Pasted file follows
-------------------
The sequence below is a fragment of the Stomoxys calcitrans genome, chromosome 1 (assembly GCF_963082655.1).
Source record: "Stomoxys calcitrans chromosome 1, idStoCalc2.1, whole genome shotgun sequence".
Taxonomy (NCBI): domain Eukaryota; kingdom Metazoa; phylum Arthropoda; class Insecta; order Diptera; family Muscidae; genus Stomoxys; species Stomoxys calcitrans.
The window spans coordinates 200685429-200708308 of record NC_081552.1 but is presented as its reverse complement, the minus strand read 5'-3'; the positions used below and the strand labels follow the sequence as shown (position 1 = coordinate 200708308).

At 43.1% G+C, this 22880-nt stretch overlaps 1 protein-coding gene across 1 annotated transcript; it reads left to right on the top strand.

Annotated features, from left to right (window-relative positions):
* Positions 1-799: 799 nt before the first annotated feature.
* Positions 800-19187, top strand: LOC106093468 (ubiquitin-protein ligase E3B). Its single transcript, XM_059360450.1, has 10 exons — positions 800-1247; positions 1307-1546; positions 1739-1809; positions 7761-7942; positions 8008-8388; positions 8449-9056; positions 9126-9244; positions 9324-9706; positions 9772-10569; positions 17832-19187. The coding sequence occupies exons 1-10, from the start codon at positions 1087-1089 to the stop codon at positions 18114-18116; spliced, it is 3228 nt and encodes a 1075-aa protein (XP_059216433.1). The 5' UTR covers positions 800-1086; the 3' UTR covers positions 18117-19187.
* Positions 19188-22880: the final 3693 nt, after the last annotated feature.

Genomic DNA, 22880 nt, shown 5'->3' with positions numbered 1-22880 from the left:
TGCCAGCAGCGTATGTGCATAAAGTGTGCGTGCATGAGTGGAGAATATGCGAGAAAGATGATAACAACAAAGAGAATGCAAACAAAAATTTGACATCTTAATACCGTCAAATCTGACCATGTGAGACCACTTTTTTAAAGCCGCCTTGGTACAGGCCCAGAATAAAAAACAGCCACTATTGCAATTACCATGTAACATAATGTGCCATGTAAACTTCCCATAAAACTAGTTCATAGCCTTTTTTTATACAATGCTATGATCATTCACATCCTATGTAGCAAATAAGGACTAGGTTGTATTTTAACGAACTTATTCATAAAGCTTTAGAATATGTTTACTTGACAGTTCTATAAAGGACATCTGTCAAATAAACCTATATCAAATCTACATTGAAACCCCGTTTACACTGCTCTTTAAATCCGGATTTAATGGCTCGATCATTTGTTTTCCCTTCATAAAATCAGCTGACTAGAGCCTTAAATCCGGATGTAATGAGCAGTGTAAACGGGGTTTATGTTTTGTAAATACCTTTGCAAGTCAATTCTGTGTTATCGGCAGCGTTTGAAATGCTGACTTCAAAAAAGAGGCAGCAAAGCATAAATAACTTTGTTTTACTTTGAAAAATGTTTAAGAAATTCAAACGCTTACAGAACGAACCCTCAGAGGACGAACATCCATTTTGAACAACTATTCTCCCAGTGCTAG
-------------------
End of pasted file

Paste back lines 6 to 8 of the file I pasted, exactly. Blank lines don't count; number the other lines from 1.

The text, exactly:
Annotated features, from left to right (window-relative positions):
* Positions 1-799: 799 nt before the first annotated feature.
* Positions 800-19187, top strand: LOC106093468 (ubiquitin-protein ligase E3B). Its single transcript, XM_059360450.1, has 10 exons — positions 800-1247; positions 1307-1546; positions 1739-1809; positions 7761-7942; positions 8008-8388; positions 8449-9056; positions 9126-9244; positions 9324-9706; positions 9772-10569; positions 17832-19187. The coding sequence occupies exons 1-10, from the start codon at positions 1087-1089 to the stop codon at positions 18114-18116; spliced, it is 3228 nt and encodes a 1075-aa protein (XP_059216433.1). The 5' UTR covers positions 800-1086; the 3' UTR covers positions 18117-19187.